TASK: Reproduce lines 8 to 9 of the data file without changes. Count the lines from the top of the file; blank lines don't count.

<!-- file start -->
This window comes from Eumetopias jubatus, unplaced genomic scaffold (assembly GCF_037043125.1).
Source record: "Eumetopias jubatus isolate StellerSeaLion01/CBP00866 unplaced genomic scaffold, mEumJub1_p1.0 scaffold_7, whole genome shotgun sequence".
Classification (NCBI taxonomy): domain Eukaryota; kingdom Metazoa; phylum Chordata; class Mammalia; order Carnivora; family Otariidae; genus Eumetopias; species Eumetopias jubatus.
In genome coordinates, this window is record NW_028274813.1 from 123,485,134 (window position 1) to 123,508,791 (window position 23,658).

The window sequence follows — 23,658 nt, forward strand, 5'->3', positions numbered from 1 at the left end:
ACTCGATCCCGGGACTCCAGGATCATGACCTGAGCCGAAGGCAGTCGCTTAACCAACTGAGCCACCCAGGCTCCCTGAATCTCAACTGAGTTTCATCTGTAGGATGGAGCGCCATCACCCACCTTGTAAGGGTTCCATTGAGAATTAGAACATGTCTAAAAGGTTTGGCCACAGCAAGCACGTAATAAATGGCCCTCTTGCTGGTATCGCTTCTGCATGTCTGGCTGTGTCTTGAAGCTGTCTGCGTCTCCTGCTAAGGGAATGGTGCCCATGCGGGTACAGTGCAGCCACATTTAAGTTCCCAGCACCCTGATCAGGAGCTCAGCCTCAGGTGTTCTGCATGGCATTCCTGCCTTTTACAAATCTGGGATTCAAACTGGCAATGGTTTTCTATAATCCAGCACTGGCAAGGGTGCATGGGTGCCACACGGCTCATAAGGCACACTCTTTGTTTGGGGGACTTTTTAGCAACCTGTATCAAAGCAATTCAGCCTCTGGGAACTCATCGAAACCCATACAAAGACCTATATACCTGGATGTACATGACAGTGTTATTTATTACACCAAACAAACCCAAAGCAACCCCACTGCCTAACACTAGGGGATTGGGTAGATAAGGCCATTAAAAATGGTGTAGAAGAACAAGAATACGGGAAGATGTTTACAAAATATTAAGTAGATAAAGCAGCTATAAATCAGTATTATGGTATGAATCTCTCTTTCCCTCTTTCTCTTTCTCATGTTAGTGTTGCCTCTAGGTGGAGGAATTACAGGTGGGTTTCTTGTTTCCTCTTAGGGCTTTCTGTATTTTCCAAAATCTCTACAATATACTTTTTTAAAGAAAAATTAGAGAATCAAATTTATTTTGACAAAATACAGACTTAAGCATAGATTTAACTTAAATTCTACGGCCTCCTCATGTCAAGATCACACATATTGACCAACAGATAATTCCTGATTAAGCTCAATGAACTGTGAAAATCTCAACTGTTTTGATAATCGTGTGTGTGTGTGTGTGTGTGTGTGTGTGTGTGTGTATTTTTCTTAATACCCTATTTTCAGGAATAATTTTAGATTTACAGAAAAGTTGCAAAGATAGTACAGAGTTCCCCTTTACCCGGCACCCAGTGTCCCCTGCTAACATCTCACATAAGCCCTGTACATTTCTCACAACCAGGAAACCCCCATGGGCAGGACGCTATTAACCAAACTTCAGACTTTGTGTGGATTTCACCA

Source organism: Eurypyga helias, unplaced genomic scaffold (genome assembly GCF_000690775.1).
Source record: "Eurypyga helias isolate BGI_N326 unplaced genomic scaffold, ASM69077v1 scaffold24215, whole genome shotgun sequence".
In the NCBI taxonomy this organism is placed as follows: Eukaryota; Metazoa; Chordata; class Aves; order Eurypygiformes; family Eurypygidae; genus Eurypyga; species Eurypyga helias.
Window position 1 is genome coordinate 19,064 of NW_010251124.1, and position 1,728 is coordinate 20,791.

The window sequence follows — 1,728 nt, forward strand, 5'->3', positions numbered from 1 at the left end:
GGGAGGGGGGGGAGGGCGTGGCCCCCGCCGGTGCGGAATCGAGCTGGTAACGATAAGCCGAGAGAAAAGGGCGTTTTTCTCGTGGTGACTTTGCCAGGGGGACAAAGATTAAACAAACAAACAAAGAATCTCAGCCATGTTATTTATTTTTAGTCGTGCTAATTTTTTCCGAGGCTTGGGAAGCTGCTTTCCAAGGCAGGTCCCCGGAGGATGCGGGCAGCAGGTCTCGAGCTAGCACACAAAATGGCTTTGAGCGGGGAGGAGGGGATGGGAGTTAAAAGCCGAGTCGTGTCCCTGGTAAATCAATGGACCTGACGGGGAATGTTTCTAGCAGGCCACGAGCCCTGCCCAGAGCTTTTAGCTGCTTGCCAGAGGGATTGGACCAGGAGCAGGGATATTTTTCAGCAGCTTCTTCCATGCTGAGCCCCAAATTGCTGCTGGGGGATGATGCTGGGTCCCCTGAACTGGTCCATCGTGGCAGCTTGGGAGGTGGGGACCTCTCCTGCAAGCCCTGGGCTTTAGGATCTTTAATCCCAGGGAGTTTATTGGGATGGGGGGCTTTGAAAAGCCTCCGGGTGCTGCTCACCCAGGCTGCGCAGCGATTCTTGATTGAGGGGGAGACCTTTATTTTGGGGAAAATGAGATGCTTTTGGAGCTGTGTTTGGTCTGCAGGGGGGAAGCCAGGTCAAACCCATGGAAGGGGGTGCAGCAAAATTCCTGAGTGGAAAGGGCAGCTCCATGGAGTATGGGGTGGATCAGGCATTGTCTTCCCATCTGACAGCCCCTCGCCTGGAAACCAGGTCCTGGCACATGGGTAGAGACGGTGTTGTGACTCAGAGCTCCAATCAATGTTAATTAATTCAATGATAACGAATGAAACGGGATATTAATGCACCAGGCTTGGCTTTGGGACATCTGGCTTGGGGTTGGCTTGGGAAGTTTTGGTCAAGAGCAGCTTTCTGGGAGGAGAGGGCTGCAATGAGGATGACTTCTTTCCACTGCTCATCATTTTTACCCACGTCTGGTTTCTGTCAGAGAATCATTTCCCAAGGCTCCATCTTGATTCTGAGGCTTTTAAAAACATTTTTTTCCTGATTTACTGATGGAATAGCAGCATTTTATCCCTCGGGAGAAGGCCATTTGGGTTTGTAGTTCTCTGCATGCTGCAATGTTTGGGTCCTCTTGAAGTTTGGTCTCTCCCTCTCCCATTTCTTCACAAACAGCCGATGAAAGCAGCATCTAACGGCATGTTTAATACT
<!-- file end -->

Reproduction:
Source record: "Eurypyga helias isolate BGI_N326 unplaced genomic scaffold, ASM69077v1 scaffold24215, whole genome shotgun sequence".
In the NCBI taxonomy this organism is placed as follows: Eukaryota; Metazoa; Chordata; class Aves; order Eurypygiformes; family Eurypygidae; genus Eurypyga; species Eurypyga helias.